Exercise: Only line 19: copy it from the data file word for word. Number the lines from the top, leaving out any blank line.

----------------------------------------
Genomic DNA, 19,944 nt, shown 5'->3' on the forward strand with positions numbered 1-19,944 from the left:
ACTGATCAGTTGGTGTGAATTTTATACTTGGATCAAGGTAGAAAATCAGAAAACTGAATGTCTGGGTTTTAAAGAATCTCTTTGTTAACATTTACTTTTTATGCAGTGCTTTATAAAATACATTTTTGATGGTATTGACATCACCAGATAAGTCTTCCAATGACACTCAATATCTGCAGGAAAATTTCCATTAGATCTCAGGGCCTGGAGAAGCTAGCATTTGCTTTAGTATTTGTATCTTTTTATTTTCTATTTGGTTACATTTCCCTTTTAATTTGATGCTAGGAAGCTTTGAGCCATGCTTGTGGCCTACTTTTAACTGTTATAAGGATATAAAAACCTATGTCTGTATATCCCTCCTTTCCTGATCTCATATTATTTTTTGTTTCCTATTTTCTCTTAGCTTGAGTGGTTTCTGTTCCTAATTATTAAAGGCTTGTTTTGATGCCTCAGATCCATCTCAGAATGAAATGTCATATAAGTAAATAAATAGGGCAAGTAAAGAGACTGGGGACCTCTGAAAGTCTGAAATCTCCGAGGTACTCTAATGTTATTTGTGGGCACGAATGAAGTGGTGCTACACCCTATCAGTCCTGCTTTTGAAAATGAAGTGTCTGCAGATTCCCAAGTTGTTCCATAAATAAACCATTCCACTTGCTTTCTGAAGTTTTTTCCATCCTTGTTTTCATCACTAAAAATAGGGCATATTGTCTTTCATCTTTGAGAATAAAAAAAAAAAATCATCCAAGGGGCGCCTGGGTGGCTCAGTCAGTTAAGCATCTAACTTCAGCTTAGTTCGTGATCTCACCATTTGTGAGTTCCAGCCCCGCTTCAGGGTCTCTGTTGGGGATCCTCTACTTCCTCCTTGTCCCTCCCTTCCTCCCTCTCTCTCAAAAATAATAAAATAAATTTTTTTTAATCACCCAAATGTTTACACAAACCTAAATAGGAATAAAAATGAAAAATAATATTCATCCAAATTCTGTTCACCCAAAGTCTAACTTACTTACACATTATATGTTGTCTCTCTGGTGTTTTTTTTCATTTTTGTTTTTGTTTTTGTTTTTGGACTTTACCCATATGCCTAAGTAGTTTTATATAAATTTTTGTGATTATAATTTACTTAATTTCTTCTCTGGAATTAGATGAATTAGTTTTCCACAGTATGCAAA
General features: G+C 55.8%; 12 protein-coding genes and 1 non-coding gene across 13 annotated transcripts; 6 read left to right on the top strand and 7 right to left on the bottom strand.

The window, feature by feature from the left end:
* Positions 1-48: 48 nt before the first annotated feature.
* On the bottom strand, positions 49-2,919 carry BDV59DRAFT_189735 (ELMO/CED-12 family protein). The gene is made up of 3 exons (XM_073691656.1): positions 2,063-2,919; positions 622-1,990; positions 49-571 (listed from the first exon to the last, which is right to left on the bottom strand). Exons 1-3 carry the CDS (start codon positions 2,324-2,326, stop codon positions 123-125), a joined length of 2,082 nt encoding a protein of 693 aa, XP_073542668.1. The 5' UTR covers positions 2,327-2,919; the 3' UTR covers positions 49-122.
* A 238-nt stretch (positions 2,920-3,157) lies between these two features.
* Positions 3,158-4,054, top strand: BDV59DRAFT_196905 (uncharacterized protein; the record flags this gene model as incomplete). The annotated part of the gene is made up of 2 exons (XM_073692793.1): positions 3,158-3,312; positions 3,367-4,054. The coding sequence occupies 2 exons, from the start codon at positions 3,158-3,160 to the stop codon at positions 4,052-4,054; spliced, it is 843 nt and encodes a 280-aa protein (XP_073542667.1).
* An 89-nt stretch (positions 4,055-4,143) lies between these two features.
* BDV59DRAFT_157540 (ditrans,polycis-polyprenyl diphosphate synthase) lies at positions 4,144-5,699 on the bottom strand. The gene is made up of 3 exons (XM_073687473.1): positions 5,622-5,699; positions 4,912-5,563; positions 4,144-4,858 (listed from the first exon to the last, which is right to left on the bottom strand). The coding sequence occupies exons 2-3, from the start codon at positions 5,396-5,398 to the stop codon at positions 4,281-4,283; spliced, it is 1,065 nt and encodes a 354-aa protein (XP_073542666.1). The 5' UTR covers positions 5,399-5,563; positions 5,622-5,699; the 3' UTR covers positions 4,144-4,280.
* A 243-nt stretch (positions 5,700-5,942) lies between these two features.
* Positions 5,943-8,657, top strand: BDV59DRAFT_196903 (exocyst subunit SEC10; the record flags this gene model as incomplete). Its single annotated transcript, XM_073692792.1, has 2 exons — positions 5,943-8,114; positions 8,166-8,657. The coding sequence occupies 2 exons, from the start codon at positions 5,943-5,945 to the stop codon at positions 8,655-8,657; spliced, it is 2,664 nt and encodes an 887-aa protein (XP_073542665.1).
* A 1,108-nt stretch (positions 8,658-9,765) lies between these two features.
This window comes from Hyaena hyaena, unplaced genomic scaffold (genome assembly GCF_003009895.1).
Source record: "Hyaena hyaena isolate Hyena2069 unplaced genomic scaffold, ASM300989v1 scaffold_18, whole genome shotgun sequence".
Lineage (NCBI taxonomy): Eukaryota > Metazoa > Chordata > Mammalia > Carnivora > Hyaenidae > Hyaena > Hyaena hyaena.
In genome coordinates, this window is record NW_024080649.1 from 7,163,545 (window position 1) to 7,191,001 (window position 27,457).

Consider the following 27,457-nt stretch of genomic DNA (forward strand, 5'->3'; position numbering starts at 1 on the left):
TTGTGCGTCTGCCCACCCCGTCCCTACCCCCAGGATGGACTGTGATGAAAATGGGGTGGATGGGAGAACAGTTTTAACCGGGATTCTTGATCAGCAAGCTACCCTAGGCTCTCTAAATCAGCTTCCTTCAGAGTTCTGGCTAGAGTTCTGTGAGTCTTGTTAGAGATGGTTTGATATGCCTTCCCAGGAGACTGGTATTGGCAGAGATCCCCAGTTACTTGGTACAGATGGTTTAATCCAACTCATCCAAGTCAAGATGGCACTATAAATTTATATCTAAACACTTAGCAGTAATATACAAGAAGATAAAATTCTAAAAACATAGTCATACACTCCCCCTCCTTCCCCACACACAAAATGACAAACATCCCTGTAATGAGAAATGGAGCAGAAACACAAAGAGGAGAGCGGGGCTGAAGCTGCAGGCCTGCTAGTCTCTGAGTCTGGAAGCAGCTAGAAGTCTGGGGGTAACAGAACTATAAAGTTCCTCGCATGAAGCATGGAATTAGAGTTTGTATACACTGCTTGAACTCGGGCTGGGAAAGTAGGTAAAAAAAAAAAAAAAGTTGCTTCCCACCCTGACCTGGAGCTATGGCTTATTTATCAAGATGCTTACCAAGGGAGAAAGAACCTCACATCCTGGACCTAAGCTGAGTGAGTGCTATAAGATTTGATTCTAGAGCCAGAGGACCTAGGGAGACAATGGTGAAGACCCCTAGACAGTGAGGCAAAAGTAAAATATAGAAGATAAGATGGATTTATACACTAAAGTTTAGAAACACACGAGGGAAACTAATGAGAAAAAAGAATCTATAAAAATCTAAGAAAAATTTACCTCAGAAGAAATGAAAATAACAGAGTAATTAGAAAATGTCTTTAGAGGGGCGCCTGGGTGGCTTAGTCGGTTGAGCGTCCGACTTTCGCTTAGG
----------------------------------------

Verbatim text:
TTGTGCGTCTGCCCACCCCGTCCCTACCCCCAGGATGGACTGTGATGAAAATGGGGTGGATGGGAGAACAGTTTTAACCGGGATTCTTGATCAGCAAGCTACCCTAGGCTCTCTAAATCAGCTTCCTTCAGAGTTCTGGCTAGAGTTCTGTGAGTCTTGTTAGAGATGGTTTGATATGCCTTCCCAGGAGACTGGTATTGGCAGAGATCCCCAGTTACTTGGTACAGATGGTTTAATCCAACTCATCCAAGTCAAGATGGCACTATAAATTTATATCTAAACACTTAGCAGTAATATACAAGAAGATAAAATTCTAAAAACATAGTCATACACTCCCCCTCCTTCCCCACACACAAAATGACAAACATCCCTGTAATGAGAAATGGAGCAGAAACACAAAGAGGAGAGCGGGGCTGAAGCTGCAGGCCTGCTAGTCTCTGAGTCTGGAAGCAGCTAGAAGTCTGGGGGTAACAGAACTATAAAGTTCCTCGCATGAAGCATGGAATTAGAGTTTGTATACACTGCTTGAACTCGGGCTGGGAAAGTAGGTAAAAAAAAAAAAAAAGTTGCTTCCCACCCTGACCTGGAGCTATGGCTTATTTATCAAGATGCTTACCAAGGGAGAAAGAACCTCACATCCTGGACCTAAGCTGAGTGAGTGCTATAAGATTTGATTCTAGAGCCAGAGGACCTAGGGAGACAATGGTGAAGACCCCTAGACAGTGAGGCAAAAGTAAAATATAGAAGATAAGATGGATTTATACACTAAAGTTTAGAAACACACGAGGGAAACTAATGAGAAAAAAGAATCTATAAAAATCTAAGAAAAATTTACCTCAGAAGAAATGAAAATAACAGAGTAATTAGAAAATGTCTTTAGAGGGGCGCCTGGGTGGCTTAGTCGGTTGAGCGTCCGACTTTCGCTTAGG